According to the links in the article, the OSHW Laptop is copyrighted and licenced under the Creative Commons Attribution-ShareAlike 3.0 license. This means it's still owned by Dr. Huang (and perhaps others), but you are free to use that design and make products from it as allowed by the license. If you distribute those products you must also publish the design -- including any changes you've made -- under the same license and acknowledge the owners of the original design. This is similar to the General Public License used by GNU/Linux. The effect is that bug fixes and other improvements come back to the community so that the design keeps getting better.
When you buy a car, its design is not licensed to you, so you have no right to redistribute engines based on that design.
One of the fun parts of OSHW is that since it's pretty new there are many opinions of what words should mean. Dr. Huang does a great job of pointing out how the definition of "open source" can go to extremes.
Now, when you look at something like a capacitor, it has a simple, non-programmable function and you don't expect to be able to change that function. That's pretty much the case for every non-programmable component: they have fixed functions. However, you do expect all those components to have complete data sheets that define exactly how to use those components. OSHW proponents are careful to select components that are well documented.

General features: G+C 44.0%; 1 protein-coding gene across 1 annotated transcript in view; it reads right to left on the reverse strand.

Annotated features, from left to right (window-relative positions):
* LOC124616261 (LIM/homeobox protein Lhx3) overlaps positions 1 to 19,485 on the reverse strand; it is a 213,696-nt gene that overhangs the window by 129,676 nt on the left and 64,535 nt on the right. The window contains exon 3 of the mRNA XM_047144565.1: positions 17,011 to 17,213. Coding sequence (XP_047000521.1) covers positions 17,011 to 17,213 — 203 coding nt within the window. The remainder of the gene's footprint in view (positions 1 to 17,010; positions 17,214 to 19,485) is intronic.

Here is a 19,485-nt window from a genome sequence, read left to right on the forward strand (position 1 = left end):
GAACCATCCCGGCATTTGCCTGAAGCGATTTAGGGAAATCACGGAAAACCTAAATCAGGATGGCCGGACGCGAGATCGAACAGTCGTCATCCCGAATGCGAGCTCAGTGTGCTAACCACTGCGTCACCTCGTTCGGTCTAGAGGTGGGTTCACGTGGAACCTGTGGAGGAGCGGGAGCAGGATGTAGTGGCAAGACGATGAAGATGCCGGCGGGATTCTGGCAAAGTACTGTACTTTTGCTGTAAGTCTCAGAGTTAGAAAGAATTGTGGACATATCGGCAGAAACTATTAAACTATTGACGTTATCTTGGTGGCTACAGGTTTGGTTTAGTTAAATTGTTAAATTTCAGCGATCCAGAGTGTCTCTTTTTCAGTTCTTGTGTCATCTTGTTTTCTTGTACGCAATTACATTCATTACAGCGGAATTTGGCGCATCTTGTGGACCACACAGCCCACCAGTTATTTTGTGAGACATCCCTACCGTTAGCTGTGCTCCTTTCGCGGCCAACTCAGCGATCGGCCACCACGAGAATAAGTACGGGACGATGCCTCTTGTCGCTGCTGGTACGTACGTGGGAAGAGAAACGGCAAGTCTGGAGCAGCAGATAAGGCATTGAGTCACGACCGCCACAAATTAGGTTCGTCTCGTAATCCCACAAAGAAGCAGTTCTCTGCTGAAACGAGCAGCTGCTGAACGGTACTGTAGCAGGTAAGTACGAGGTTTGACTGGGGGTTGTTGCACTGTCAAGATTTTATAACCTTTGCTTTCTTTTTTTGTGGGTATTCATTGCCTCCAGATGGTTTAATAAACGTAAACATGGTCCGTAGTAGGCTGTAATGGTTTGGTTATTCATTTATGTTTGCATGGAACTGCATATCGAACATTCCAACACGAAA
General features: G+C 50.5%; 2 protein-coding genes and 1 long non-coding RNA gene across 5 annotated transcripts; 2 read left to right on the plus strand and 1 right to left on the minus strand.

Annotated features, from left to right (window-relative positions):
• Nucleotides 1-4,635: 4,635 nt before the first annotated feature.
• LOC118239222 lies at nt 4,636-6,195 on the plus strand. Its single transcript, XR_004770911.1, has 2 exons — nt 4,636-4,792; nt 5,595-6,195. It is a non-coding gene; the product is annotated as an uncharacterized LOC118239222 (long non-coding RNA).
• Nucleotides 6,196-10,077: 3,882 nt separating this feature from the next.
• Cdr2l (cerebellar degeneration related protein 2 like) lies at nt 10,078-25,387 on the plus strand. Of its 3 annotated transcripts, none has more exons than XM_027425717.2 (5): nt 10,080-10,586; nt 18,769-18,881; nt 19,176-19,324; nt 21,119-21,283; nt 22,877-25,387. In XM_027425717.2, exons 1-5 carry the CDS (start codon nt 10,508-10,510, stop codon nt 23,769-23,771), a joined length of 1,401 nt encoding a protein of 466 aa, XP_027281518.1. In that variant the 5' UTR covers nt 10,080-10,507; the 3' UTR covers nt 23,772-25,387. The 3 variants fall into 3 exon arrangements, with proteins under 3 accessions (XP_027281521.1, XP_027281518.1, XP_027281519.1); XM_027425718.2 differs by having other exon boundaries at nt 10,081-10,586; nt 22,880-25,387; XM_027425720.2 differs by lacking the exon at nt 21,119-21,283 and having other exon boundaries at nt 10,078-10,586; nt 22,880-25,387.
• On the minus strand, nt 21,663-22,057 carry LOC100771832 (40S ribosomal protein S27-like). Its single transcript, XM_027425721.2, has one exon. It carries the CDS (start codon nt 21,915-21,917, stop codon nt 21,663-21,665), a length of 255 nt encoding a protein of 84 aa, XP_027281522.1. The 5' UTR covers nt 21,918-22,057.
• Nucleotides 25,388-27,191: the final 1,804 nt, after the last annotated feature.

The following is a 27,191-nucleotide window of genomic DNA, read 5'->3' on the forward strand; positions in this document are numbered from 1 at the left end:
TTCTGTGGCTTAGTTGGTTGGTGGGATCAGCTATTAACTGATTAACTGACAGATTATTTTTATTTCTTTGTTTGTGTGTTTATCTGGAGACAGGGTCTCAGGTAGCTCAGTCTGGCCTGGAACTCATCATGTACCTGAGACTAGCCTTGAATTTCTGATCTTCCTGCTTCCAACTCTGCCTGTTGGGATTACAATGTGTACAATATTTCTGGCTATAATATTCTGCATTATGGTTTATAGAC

In contrast, the CPU, GPU, and FPGA are all programmable components. As the person who bought those components, you should be able to program them however you wish: "if you can't hack it, you don't own it". Unfortunately, only one of those three components is hackable. The other two are "on loan" -- you are paying to use them in vendor-defined ways using closed, vendor-supplied software. Since you don't have the documentation needed to program them yourself, you don't own them.
OTOH, in my opinion the closed nature of a few chips does not mean one should throw away the excellent progress people like Dr. Huang are making in OSHW: we are making steady progress in the right direction. It does mean there's still plenty of advocacy work to be done to get the rest of the way.
"If I can hack it, I own it!?" Really? To me that's crazy. Trust me, I'm not judging Mr. Bunnie, but where do you draw the line? Take a car engine. Easy to take apart and copy. AKA Hack. Does that make the design mine? So that's different, you say. Is it?
I can make arguments on both side of the paper. But if there is in fact such a thing as intellectual property, how then do you define it?
As we unveil EE Times’ 2015 Silicon 60 list, journalist & Silicon 60 researcher Peter Clarke hosts a conversation on startups in the electronics industry. Panelists Dan Armbrust (investment firm Silicon Catalyst), Andrew Kau (venture capital firm Walden International), and Stan Boland (successful serial entrepreneur, former CEO of Neul, Icera) join in the live debate.